Sunday, July 21, 2013

Getting off the Trach

So, I have this tube sticking out of my throat - which causes me pain each time I move, and my nerves are on fire, which causes my skin to hurt anytime someone comes near me.  I have tubes sticking out from several places., and IV plugs in several places.

Each time something was removed was a step in the right direction.

The tracheostomy caused some complications, but overall, having the procedure done became the turning point in my recovery. 

I was still on the respirator, but each day, the respiratory therapist tested me, and my lungs were getting stronger each day.  I was able to get off the respirator a day earlier than expected. 

About a week after the tracheostomy, a plug was replaced and I was asked to speak.  I was able to do so.  One of trhe first things I said was, "I'm hungry."  After that, I was tested to make sure my body still knew how to swallow correctly - that the food would go down the esophogus to my stomach, and not the windpipe to my lungs.  I passed this test also.

Once I got transferred to the rehabilitation unit, I was told that if I could maintain my breathing while wearing a different cap.  I would be scheduled to have the tracheostomy tube removed.  I would have passed this test, but I started bleeding out of the throat, and removal was delayed.  A week later, I was tested again, and I passed.  By this time, however, I had also been taken off respiratory therapy, and my coughing fits had become rare.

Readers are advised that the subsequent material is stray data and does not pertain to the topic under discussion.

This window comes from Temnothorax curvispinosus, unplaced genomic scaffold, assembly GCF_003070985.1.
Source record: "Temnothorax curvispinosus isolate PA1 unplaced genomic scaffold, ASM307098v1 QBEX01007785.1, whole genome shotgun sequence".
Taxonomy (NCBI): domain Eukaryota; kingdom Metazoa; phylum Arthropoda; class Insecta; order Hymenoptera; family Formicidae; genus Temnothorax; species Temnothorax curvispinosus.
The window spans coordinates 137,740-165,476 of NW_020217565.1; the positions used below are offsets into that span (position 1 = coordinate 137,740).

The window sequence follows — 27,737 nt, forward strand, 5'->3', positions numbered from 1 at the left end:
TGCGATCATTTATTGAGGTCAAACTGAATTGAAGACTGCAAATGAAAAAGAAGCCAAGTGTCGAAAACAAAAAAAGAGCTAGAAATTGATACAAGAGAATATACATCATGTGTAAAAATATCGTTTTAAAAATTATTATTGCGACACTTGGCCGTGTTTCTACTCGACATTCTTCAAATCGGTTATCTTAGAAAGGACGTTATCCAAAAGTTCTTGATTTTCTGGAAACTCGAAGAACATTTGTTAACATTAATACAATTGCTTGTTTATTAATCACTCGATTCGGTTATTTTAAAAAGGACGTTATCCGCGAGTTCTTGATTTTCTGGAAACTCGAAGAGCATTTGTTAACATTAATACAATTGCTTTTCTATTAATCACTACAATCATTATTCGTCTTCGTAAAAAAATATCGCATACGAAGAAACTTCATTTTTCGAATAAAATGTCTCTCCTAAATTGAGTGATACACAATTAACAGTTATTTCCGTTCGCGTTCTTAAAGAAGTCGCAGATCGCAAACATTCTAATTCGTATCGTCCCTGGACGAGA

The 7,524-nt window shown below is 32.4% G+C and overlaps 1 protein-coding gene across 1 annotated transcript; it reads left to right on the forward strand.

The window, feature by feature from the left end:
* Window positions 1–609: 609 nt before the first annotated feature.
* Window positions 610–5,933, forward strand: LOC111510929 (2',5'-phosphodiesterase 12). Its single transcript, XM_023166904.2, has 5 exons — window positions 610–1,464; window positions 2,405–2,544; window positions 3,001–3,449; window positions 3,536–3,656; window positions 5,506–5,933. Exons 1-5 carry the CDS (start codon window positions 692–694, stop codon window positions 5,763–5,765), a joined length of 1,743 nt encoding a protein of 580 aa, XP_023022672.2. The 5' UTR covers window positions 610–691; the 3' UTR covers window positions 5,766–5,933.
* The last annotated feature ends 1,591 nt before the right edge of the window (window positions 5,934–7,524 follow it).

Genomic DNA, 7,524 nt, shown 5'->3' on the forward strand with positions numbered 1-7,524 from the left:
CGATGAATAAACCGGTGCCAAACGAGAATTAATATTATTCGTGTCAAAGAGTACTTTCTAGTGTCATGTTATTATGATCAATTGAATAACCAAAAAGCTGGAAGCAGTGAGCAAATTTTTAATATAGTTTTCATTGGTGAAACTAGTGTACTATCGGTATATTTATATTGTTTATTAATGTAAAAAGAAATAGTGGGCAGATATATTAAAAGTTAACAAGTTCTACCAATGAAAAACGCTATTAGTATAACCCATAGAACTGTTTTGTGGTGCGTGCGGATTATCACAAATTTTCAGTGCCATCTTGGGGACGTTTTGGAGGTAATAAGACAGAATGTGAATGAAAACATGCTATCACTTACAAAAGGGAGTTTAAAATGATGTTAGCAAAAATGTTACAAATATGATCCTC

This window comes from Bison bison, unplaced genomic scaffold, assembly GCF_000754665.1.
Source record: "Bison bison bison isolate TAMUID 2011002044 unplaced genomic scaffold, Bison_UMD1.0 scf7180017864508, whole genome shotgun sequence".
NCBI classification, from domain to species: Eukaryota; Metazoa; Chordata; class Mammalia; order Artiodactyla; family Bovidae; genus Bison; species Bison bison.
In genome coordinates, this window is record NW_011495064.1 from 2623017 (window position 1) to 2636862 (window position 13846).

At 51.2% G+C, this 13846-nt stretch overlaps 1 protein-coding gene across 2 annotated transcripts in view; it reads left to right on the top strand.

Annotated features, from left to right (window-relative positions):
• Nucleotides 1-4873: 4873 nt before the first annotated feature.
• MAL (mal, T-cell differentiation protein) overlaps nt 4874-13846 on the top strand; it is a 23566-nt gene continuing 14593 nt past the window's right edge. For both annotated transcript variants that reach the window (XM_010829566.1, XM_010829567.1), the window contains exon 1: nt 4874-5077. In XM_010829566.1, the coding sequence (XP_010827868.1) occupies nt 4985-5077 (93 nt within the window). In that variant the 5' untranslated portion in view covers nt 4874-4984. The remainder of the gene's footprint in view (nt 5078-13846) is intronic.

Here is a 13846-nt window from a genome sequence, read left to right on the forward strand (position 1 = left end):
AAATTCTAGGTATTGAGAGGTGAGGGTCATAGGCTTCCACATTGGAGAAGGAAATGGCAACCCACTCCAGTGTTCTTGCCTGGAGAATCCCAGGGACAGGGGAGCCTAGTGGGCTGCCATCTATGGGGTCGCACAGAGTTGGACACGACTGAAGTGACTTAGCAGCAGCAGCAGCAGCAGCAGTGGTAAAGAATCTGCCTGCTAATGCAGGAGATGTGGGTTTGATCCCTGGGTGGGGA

So, several events took place before the tube was removed: 1. I was taken off the repirator, 2. I learned to eat solids, 3. I had to be able to breathe easy with a different cap placed on the tracheostomy tube.

It took a few days for the positive effects to manifest, but it does seem to mark my turnaround in condition.  I spent most of my hospital stay with the tube inserted into my throat - inconvenient an all, but worth having the procedure done.

No comments:

Post a Comment